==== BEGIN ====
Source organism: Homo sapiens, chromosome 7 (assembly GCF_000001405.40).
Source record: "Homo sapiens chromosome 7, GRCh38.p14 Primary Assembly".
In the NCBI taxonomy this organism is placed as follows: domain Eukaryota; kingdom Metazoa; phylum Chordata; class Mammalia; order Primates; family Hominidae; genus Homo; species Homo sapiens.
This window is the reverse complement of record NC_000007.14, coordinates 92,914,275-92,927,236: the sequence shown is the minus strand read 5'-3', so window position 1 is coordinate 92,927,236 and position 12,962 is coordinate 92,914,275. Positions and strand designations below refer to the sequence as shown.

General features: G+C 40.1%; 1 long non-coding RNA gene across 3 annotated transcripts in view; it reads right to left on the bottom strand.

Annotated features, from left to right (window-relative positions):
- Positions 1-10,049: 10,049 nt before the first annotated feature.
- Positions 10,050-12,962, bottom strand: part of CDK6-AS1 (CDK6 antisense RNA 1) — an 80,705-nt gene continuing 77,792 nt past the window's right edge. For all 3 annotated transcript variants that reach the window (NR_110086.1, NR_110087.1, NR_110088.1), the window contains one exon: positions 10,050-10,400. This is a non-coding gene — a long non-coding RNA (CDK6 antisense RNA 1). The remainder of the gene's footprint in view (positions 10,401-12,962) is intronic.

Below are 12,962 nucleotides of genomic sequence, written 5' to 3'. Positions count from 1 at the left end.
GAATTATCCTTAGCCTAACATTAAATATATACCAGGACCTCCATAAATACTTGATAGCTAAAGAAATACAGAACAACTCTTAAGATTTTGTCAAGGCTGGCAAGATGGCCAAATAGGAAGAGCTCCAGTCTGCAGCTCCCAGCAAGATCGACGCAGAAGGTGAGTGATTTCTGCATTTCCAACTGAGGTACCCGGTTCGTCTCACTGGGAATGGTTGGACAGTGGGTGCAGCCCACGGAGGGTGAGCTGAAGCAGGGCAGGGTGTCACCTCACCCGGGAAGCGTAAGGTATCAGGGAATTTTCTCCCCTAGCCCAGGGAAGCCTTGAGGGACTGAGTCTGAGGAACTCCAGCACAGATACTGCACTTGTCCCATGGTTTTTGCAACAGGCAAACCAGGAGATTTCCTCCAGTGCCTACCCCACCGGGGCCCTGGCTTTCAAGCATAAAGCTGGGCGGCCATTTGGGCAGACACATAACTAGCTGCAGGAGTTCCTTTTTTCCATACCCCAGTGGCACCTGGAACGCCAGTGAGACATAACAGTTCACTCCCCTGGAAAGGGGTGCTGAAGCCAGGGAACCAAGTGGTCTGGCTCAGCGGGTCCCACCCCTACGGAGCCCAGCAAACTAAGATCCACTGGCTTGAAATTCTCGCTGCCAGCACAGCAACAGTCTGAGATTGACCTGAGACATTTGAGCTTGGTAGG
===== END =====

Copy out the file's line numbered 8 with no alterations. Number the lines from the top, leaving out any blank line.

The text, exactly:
- Positions 10,050-12,962, bottom strand: part of CDK6-AS1 (CDK6 antisense RNA 1) — an 80,705-nt gene continuing 77,792 nt past the window's right edge. For all 3 annotated transcript variants that reach the window (NR_110086.1, NR_110087.1, NR_110088.1), the window contains one exon: positions 10,050-10,400. This is a non-coding gene — a long non-coding RNA (CDK6 antisense RNA 1). The remainder of the gene's footprint in view (positions 10,401-12,962) is intronic.